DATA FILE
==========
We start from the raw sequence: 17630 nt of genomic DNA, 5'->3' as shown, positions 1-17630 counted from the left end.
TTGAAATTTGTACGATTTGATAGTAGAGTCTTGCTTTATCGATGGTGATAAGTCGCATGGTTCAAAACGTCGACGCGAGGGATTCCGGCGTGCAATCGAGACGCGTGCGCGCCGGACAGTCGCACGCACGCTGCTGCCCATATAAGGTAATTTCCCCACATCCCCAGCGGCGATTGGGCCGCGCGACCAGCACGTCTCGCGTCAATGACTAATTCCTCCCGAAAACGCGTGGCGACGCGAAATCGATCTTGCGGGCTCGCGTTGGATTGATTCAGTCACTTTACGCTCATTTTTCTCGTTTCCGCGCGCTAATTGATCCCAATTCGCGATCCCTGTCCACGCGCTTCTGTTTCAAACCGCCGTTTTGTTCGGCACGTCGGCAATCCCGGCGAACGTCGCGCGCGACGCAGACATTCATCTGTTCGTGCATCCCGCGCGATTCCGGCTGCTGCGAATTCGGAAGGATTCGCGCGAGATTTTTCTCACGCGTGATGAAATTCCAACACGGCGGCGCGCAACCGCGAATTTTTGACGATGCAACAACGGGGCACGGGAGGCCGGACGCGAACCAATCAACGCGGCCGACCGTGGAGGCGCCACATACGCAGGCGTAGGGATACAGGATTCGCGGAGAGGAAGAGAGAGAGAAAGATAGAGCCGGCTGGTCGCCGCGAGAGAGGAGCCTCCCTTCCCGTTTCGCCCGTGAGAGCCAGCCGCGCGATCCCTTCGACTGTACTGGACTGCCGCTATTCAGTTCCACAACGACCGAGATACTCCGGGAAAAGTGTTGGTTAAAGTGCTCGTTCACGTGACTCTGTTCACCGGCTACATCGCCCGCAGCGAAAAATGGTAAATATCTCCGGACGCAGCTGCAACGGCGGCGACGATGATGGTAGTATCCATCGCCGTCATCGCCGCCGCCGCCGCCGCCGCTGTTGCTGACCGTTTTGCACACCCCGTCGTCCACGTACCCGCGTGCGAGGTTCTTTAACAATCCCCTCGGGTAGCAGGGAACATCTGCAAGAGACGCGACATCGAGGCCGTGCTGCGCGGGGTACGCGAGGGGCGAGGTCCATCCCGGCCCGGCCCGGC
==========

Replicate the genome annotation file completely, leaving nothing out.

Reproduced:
We start from the raw sequence: 17630 nt of genomic DNA, 5'->3' as shown, positions 1-17630 counted from the left end.
TTGAAATTTGTACGATTTGATAGTAGAGTCTTGCTTTATCGATGGTGATAAGTCGCATGGTTCAAAACGTCGACGCGAGGGATTCCGGCGTGCAATCGAGACGCGTGCGCGCCGGACAGTCGCACGCACGCTGCTGCCCATATAAGGTAATTTCCCCACATCCCCAGCGGCGATTGGGCCGCGCGACCAGCACGTCTCGCGTCAATGACTAATTCCTCCCGAAAACGCGTGGCGACGCGAAATCGATCTTGCGGGCTCGCGTTGGATTGATTCAGTCACTTTACGCTCATTTTTCTCGTTTCCGCGCGCTAATTGATCCCAATTCGCGATCCCTGTCCACGCGCTTCTGTTTCAAACCGCCGTTTTGTTCGGCACGTCGGCAATCCCGGCGAACGTCGCGCGCGACGCAGACATTCATCTGTTCGTGCATCCCGCGCGATTCCGGCTGCTGCGAATTCGGAAGGATTCGCGCGAGATTTTTCTCACGCGTGATGAAATTCCAACACGGCGGCGCGCAACCGCGAATTTTTGACGATGCAACAACGGGGCACGGGAGGCCGGACGCGAACCAATCAACGCGGCCGACCGTGGAGGCGCCACATACGCAGGCGTAGGGATACAGGATTCGCGGAGAGGAAGAGAGAGAGAAAGATAGAGCCGGCTGGTCGCCGCGAGAGAGGAGCCTCCCTTCCCGTTTCGCCCGTGAGAGCCAGCCGCGCGATCCCTTCGACTGTACTGGACTGCCGCTATTCAGTTCCACAACGACCGAGATACTCCGGGAAAAGTGTTGGTTAAAGTGCTCGTTCACGTGACTCTGTTCACCGGCTACATCGCCCGCAGCGAAAAATGGTAAATATCTCCGGACGCAGCTGCAACGGCGGCGACGATGATGGTAGTATCCATCGCCGTCATCGCCGCCGCCGCCGCCGCCGCTGTTGCTGACCGTTTTGCACACCCCGTCGTCCACGTACCCGCGTGCGAGGTTCTTTAACAATCCCCTCGGGTAGCAGGGAACATCTGCAAGAGACGCGACATCGAGGCCGTGCTGCGCGGGGTACGCGAGGGGCGAGGTCCATCCCGGCCCGGCCCGGC